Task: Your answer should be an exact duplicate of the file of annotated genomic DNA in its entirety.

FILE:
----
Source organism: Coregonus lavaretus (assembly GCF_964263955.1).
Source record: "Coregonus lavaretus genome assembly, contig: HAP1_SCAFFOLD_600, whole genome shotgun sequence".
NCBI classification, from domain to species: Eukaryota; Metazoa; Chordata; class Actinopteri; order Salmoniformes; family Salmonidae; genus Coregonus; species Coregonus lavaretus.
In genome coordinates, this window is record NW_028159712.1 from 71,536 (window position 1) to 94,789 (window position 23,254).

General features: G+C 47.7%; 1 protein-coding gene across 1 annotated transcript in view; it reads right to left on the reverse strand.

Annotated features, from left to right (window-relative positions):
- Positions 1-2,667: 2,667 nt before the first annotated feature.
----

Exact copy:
Source organism: Coregonus lavaretus (assembly GCF_964263955.1).
Source record: "Coregonus lavaretus genome assembly, contig: HAP1_SCAFFOLD_600, whole genome shotgun sequence".
NCBI classification, from domain to species: Eukaryota; Metazoa; Chordata; class Actinopteri; order Salmoniformes; family Salmonidae; genus Coregonus; species Coregonus lavaretus.
In genome coordinates, this window is record NW_028159712.1 from 71,536 (window position 1) to 94,789 (window position 23,254).

General features: G+C 47.7%; 1 protein-coding gene across 1 annotated transcript in view; it reads right to left on the reverse strand.

Annotated features, from left to right (window-relative positions):
- Positions 1-2,667: 2,667 nt before the first annotated feature.